5 Actions to Take When You’re at a Crossroads


Transitional moments come with growing up: the changes from childhood to adolescence, adolescence to adulthood. At other times these transitions are artificial. The ages of 16, 40, and 65 have significant implications. Transitional moments can be forced upon people—divorce, relocation, early retirement, loss of job.

Transitional moments impact a community: Growth and expansion or decline and decay. A community where significant racial, ethnic, or socioeconomic changes are taking place is in transition.

Chapters three and four of Joshua detail the children of Israel after decades of wandering in the wilderness crossing the Jordan into the Promised Land. In this narrative the words crossing over is used twenty-one times. It marks a transition in their lives. It indicates an arrival in which they had been preparing for over forty years. It implies the entrance to a new beginning. The “cross over” required a new faith experience in order to occupy the new land God had in store for them.

Their experience will help us as we face the transitions in our lives.

1. Follow God.
Up until this time, during their time in the wilderness, the Hebrews followed the cloud by day and the pillar of fire by night. These two divinely instituted symbols now have been removed. The Ark of the Covenant takes the place of the daily cloud and the nightly fire. The ark symbolized God’s presence and power. It was the sign that God was leading them.

If we are to move confidently into new situations, we need to keep our eyes fixed on the Lord. We must follow him. He knows the way. He sees the road farther ahead than we could possibly ever see.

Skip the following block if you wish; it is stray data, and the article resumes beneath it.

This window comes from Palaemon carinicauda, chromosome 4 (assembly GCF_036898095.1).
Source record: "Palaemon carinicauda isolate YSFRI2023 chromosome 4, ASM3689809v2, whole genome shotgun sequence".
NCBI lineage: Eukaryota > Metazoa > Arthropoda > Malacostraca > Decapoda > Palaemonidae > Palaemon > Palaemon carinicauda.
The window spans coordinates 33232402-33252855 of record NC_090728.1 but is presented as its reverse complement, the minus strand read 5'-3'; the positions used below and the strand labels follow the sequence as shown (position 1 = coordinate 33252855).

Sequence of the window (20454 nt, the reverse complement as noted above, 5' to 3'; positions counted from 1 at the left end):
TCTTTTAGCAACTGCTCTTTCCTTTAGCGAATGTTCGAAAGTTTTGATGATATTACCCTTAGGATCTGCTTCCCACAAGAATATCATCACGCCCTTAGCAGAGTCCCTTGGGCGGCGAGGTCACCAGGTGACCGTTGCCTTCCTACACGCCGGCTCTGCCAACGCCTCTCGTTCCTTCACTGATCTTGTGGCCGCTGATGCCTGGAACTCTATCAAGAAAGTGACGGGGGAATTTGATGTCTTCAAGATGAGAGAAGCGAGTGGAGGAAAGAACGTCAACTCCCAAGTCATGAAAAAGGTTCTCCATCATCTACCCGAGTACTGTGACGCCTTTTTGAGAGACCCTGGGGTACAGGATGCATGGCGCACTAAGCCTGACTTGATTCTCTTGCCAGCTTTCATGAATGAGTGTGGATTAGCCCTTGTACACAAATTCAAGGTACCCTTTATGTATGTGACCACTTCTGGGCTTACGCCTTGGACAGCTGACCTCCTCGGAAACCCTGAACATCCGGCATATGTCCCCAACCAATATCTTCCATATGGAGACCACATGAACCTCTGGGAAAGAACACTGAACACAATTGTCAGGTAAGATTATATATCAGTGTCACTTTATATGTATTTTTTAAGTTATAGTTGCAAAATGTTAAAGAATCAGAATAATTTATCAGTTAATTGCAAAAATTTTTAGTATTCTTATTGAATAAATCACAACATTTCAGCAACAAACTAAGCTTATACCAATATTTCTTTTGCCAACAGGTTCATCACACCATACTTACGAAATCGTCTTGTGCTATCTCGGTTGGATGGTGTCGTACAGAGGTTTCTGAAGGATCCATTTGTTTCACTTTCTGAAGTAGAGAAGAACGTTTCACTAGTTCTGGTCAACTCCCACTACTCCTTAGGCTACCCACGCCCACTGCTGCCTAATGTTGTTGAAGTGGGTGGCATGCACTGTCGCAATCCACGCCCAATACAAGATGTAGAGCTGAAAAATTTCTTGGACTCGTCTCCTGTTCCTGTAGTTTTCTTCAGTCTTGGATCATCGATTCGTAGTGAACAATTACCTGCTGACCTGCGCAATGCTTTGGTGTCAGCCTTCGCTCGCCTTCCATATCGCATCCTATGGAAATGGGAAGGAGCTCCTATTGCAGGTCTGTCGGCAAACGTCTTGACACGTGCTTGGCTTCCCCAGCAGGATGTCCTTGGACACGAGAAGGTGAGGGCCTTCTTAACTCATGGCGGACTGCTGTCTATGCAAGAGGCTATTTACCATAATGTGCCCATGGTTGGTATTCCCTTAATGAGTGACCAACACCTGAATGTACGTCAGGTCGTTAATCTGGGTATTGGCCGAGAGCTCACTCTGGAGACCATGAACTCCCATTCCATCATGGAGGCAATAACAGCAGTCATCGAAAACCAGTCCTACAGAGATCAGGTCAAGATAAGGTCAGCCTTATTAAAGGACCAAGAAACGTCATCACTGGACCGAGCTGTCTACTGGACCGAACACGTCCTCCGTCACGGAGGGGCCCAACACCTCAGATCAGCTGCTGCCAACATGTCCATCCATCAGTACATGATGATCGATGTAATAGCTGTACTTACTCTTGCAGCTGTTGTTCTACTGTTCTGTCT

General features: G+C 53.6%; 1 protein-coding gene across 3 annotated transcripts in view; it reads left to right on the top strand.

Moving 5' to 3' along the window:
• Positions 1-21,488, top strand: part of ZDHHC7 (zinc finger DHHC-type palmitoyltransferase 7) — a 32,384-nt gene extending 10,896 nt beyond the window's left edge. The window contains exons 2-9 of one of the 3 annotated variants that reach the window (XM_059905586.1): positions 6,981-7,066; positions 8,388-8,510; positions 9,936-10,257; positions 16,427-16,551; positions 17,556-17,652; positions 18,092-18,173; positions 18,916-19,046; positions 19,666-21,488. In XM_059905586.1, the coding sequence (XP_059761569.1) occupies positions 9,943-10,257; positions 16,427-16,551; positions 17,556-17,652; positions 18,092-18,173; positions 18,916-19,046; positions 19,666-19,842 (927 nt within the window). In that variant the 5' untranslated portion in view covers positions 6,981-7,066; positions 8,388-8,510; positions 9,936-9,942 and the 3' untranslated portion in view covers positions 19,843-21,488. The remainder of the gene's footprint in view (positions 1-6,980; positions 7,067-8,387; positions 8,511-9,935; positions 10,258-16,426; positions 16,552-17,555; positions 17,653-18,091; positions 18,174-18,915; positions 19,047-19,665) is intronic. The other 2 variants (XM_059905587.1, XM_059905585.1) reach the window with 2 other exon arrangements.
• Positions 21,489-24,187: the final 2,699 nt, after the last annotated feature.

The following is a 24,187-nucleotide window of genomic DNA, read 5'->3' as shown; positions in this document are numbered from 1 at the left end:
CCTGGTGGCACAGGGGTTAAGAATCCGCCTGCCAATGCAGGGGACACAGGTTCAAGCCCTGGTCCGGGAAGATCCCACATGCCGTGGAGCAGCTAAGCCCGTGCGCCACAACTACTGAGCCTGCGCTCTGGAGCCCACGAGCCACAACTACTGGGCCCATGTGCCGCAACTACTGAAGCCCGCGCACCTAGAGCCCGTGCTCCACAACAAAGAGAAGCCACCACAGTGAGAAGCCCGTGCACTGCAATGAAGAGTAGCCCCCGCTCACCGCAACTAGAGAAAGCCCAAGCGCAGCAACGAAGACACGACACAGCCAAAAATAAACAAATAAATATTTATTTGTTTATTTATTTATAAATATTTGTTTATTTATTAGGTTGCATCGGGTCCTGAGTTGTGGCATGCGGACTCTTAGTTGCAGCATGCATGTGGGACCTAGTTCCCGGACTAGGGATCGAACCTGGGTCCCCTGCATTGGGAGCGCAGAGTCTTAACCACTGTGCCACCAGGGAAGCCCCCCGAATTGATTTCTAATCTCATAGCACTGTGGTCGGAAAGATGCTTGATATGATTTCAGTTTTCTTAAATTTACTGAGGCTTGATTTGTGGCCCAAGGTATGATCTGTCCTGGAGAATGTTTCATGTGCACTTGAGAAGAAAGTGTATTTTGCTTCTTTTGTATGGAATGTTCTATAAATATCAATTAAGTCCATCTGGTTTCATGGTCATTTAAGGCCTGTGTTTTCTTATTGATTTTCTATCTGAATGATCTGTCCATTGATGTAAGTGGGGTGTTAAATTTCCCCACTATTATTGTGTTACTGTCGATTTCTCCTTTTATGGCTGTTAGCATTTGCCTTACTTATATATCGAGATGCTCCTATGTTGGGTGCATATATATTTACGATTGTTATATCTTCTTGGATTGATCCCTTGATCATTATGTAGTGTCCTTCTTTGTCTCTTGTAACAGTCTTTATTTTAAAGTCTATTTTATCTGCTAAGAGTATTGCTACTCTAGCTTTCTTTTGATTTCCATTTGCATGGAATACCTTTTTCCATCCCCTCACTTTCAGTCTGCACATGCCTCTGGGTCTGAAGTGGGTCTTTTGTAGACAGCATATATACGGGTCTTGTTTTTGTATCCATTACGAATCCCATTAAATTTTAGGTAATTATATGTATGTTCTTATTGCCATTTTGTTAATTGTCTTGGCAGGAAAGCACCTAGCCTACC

2. Purify yourselves.
Whenever we face new opportunities, God tells us “Consecrate yourselves” (Josh. 3:5 NIV). Then and now God calls his people to holiness, purity, and separation. For the Israelites on the edge of the Jordan, this meant washing themselves with water and practicing the ceremonial rites that would make them clean.

For us today, it means that we should come afresh to be cleansed by the precious blood of Jesus that washes away all sin.

Purification gets our soul in a position to be used by God.

3. Hear from God.
Often in our excitement, either from joy or worry, when undertaking new ventures, we fail to slow down and hear from God. We want to rush in, get busy, and move ahead. But, like Joshua instructed the people of Israel (v. 9), we need first to stop and to listen.

We live in a fast-paced, hurry-up world. If the devil can keep us busy and in a hurry, half his battle is won. We need to slow down and tune in to God. We need to hear from him.

4. Move ahead in faith.
After decades of wandering, the Hebrews were now ready to transition into the Promise Land. There was one minor problem—the Jordan River was at flood stage and there was no bridge, no boat, no ferry. The command from God came to Joshua to organize the people in a straight line behind the Ark of the Covenant and march directly toward the raging waters. And somewhere along the way God would intervene. First, the children of Israel had to step out in faith. In fact, only when the people in front stepped into the water did God miraculously part the waters.